Hotels in Downtown Miami
A beautiful luxury hotel overlooking the water, Intercontinental is one of downtown Miami's most enduring upscale properties. Its central location is partly the reason why it's so popular with business travelers and tourists while its many ballrooms and spectacular views make it a top wedding venue for local couples. The spa, while small, has everything one needs to spending a relaxing afternoon.
This beautiful boutique hotel's beaux-arts past is splashed across every single design and architectural detail. Rooms are decorated with antique trunks and valet trays, while the elevator and hallways—complete with an original postcard shoot—look just as they did almost a century ago. It's listed on the National Register of Historic Places but nothing about the structure, from the fixtures to the spacious, subway-tiled bathrooms, feels outdated or stuffy. What's the best part about staying in this old-timey gem? Proximity to Pawn Broker, one of the city's best rooftop bars serving Prohibition-style cocktails.
Located just 5 minutes’ drive from Miami International Airport, this hotel features a light continental breakfast and free WiFi in public areas of the hotel. Miami city centre is less than 15 minutes’ drive away.A flat-screen cable TV, iPod docking station, and work desk are found in each room at Hotel Aladdin - Couples Only. A minibar is also included.The reception desk of the Hotel Aladdin - Couples Only is open 24 hours to serve guests. Free parking is also available.The Miami Art Museum is 15 minutes’ drive from the hotel. Miami Beach is 20 minutes’ drive away.
Downtown music and nightlife
This rooftop club, pool and lounge has one of the best and highest views in the city. Add hip-hop, salsa and electronic beats to the mix—plus killer cocktails— and you’ve found the ideal place to spend an evening. Just a heads up: Scenesters and tourists have found it, too. You’ll find them, as well as Brickell’s 9-to-5ers (with ties loosened), lounging on the poolside cabana beds and sipping one of numerous wines from the spot’s extensive collection.
If drinking tequila and/or whiskey into the wee hours is your idea of a great night out, welcome home. Truth be told, there’s nothing ordinary about Blackbird; in a town full of blink-and-you’ll-miss-’em bars, this one’s got a distinct personality. And staying power too. Take your libations straight up or in a handcrafted cocktail. The signature Blackbird—a mix of sweet tea vodka, fresh lemonade and blackberries served on the rocks—is the perfect antidote to the sizzling south Florida sun.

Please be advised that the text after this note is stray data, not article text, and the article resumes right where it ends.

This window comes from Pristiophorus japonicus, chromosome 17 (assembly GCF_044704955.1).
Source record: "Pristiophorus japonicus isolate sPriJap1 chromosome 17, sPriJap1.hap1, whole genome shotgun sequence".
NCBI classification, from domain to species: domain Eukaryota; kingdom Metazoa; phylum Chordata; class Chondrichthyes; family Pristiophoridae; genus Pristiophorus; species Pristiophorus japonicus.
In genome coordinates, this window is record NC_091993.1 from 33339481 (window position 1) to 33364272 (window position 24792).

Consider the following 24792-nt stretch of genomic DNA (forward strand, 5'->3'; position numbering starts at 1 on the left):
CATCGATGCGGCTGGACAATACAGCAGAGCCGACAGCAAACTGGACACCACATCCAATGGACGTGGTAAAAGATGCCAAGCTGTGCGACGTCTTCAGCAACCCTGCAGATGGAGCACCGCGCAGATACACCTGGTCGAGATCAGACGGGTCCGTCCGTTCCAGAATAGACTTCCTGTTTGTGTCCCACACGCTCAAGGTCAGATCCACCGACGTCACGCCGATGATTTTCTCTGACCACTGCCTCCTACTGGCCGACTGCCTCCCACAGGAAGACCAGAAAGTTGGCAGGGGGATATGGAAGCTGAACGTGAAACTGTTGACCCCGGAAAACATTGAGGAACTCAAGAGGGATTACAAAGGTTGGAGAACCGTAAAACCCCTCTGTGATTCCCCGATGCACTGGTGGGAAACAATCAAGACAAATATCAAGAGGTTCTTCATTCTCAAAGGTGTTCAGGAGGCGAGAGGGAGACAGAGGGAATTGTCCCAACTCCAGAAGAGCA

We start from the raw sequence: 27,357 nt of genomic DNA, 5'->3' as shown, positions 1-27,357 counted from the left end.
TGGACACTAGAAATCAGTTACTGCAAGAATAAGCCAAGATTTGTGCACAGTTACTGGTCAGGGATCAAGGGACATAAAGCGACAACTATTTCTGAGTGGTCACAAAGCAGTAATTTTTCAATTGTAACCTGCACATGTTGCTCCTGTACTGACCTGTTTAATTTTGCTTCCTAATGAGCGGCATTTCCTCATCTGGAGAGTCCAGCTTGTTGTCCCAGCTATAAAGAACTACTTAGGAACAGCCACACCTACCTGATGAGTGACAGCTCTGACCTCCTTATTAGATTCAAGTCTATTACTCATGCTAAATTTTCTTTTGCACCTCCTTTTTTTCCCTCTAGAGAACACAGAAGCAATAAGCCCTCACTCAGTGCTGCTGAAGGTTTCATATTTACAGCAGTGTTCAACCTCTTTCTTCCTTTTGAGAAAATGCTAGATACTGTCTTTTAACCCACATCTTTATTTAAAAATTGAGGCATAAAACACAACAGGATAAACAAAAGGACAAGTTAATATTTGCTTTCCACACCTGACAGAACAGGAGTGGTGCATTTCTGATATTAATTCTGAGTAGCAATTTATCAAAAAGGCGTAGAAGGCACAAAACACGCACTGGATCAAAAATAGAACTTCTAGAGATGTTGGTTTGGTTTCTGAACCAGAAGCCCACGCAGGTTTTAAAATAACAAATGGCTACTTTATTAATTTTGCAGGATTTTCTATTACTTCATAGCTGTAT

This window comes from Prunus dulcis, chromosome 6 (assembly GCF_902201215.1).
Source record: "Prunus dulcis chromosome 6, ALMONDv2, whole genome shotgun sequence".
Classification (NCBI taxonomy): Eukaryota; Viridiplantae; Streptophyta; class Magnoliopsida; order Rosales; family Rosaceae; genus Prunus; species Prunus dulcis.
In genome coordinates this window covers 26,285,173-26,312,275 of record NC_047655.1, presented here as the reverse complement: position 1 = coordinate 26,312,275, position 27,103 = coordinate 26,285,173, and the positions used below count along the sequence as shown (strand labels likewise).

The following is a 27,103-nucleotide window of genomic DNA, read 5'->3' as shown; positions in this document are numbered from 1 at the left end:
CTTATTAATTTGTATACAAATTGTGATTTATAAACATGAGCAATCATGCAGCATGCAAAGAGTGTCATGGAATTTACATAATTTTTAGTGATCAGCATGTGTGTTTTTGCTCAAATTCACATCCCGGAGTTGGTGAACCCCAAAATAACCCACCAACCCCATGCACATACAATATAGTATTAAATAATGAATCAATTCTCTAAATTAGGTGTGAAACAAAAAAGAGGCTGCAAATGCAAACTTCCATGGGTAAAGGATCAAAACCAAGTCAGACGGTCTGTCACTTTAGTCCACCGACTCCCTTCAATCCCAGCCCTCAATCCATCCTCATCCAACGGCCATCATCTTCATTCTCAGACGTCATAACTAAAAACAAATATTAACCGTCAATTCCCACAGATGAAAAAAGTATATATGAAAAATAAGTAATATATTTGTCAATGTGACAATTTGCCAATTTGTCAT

Few restaurants can double as great sports bars and boozy brunch spots the way American Social does. This Fort Lauderdale import proves itself to be more than just a watering hole, thanks to its extensive list of craft beers and impressive menu, which features American classics like chicken and waffles and some new favorites, such as the short rib mac and cheese.
Shopping in Downtown
Downtown Flowers is tucked away in one of Miami's business district’s many skyscrapers but that doesn’t mean it's unseen. This small shop is a major player in the area, in part because it offers locals perks like free delivery in downtown Miami, 15-percent commission for neighboring concierges or receptionists who recommend them and speedy service—as fast as two hours. Arrangements are seasonal, so customers can be sure all blooms will be bright and fresh.
Downtown Miami’s Seybold Building is brimming with jewelry stores large and small, but this little gem on the first floor is where experienced buyers know to shop for quality diamonds, Swiss timepieces and bespoke jewelry. It is the building’s oldest tenant, after all. If your significant other is bent on an engagement ring you can’t find elsewhere, Buchwald will make it to your exact specifications and make suggestions when needed. They also offer trade-in services and have great deals on vintage Rolex watches, because even guys need to accessorize every once in a while.
Exhale Miami might be better known for its fitness classes than its wellness treatments, but both deserve their share of praise. Get your butt kicked in a barre class or ease your mind with some yoga and then let one of their talented therapists rid you of all the soreness with a classic Fusion massage. The bird’s-eye view of downtown Miami from several of the treatment rooms and fitness studios is a vivid reminder of the distance between you and the stressors of everyday life. Unwind further with a dip in the Epic Hotel pool, which is open to spa guests.